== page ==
After a short break we headed on to our second dive of the day. This had a huge focus on improving our navigation skills. We each wore compasses, and had to complete a number of activities. We had to navigate in a square, head one direction and return in the opposite direction (reciprocal heading) and also practiced how many kick cycles we do over a 30 metre length. This was to help us estimate distance under water.
Dive 3 – Night Dive
After the second dive, we headed back to the shore and waited in a coffee shop for a short while before returning to complete our night dive. It was cold and wet and the conditions weren’t great but we still managed to make it out.
This time we each held torches and used them while navigating around under water. It was so calm under there at night time, but also FREEZING. I was so thankful I had a long wetsuit on. We saw different fish to those that we normally spotted during the day, and also so some fish sleeping.
Although I was a little nervy to begin with, I really enjoyed this dive.
Dive 4 – Peak Performance Buoyancy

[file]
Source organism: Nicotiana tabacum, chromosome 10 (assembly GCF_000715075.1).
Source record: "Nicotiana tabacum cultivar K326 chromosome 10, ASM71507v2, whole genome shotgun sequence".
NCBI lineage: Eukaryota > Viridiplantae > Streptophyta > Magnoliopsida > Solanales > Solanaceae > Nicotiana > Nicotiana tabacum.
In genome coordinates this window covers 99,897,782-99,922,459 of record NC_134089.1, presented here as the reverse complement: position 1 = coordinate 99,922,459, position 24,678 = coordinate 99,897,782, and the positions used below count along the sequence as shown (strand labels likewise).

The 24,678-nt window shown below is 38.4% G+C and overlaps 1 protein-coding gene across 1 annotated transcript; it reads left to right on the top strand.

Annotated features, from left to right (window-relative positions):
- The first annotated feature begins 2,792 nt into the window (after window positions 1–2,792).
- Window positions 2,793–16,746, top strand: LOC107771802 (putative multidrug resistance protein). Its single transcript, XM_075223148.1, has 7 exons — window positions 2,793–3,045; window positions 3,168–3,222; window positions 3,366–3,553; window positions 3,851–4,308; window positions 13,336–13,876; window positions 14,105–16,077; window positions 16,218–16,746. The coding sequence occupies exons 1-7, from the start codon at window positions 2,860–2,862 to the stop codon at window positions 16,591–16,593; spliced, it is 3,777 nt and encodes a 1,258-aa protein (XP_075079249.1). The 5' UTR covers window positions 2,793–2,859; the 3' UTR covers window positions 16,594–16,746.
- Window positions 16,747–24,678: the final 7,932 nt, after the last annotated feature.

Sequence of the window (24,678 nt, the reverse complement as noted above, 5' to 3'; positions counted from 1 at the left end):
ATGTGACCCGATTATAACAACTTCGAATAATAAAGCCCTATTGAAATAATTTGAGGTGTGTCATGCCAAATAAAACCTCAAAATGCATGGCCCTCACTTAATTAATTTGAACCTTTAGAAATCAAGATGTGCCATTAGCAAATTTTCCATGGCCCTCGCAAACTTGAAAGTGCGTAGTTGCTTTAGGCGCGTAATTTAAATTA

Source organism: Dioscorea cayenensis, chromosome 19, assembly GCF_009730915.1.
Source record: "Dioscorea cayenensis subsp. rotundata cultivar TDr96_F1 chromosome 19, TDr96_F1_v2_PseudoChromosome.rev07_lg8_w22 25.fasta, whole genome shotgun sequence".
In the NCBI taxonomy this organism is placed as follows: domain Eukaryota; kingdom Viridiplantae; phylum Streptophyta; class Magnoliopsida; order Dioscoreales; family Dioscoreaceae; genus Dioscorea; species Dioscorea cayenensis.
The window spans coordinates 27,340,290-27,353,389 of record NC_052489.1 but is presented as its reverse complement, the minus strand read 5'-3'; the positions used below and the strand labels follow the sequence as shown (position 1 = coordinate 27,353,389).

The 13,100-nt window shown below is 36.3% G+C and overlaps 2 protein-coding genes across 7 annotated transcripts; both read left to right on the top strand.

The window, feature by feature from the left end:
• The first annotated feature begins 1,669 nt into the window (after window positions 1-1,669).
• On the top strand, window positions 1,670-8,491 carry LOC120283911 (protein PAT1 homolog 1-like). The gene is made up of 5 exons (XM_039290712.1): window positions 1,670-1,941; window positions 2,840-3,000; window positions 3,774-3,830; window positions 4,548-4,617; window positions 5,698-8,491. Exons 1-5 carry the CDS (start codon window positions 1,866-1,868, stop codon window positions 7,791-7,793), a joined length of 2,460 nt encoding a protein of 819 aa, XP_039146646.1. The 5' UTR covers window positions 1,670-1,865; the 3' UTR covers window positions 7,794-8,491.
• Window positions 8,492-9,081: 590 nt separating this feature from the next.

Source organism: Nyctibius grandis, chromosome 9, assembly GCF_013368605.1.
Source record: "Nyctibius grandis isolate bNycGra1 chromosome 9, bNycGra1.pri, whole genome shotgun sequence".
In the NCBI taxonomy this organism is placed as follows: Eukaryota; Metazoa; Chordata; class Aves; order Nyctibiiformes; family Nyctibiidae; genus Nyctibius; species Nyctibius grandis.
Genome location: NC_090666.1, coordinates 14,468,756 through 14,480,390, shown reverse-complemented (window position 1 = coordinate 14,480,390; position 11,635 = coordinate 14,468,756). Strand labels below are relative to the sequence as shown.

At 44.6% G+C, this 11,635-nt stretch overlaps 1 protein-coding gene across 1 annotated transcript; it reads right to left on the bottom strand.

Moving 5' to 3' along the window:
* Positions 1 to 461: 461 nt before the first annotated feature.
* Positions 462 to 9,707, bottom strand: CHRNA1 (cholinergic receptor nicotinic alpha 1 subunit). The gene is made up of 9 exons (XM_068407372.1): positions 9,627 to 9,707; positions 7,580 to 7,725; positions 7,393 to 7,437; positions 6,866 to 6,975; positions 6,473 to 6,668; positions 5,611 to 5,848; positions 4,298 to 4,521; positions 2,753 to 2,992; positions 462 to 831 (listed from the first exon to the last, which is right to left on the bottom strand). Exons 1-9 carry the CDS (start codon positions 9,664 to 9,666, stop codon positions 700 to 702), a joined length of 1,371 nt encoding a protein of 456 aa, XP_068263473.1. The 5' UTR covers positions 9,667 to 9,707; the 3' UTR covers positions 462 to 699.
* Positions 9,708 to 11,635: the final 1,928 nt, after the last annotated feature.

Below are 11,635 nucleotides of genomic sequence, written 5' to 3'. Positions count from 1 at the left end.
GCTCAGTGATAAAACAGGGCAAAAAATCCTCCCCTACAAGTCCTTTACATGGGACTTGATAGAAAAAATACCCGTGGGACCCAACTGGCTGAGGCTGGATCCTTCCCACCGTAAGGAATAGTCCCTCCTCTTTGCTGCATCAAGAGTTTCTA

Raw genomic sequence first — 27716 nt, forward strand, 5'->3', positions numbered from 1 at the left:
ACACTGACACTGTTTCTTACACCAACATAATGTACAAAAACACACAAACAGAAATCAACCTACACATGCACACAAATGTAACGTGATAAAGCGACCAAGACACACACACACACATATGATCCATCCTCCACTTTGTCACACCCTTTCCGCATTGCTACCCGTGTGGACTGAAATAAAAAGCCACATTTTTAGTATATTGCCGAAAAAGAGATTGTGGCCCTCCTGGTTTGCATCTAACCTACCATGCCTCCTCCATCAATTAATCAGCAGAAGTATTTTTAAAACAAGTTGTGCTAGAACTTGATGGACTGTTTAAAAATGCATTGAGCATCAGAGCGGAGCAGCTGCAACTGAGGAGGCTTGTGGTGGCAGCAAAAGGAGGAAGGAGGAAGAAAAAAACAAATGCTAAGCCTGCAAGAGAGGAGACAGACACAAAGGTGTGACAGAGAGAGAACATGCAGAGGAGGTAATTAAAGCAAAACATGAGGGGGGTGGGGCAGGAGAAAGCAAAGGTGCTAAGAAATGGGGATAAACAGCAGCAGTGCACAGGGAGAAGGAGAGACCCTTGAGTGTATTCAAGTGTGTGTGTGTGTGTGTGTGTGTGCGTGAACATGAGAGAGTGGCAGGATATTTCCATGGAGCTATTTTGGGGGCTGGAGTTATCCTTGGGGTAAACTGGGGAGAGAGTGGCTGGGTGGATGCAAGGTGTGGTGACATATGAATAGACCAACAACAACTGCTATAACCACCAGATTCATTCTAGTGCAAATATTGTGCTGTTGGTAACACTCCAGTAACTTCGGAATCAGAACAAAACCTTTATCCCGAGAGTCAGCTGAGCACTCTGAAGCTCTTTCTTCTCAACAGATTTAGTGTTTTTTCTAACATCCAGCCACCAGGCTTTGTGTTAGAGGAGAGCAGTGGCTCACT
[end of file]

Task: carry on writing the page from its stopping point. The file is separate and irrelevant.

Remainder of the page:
The following day, we met a little later in the afternoon. We did a quick briefing before heading out on the boat for our final two dives. During the first dive, we headed back to Japanese Gardens. Here we carried out a number of activities to really try and improve our balance and buoyancy. The objective of this activity is to really hone your breathing skills. The focus was on using your lungs to pivot your body up and down.
We played a game where we had to try and kiss weights lined up in the sand using just our lungs to move us up or down. This was definitely the most helpful dive for me. I struggled with my weighting at the start but after a few minutes (and losing a weight!) I managed to find neutral buoyancy.
Dive 5 – Fish Identification
The last and final dive of the day and also the course was a fish identification dive. We sketched maps of the dive site and also images of fish we wanted to try and find. At this dive site it was possible to see anemone fish just like Nemo and we found him!
I really enjoyed this dive. We didn’t have any skills to complete so it was really nice just cruising around and finding things. During the dive we managed to see anemone fish, parrot fish, angel fish, cat fish, long fin, puffer fish, trigger fish and so many more!
We had the best time. Our instructor was amazing and so patient. She explained very simply what we had to do and was always on hand if we had any issues. If you are going diving at Ban’s ask for Lianne, and tell her I sent you or check out her facebook page here. She was so nice and an amazing teacher!
I imagine it won’t be too long before we are back in the water!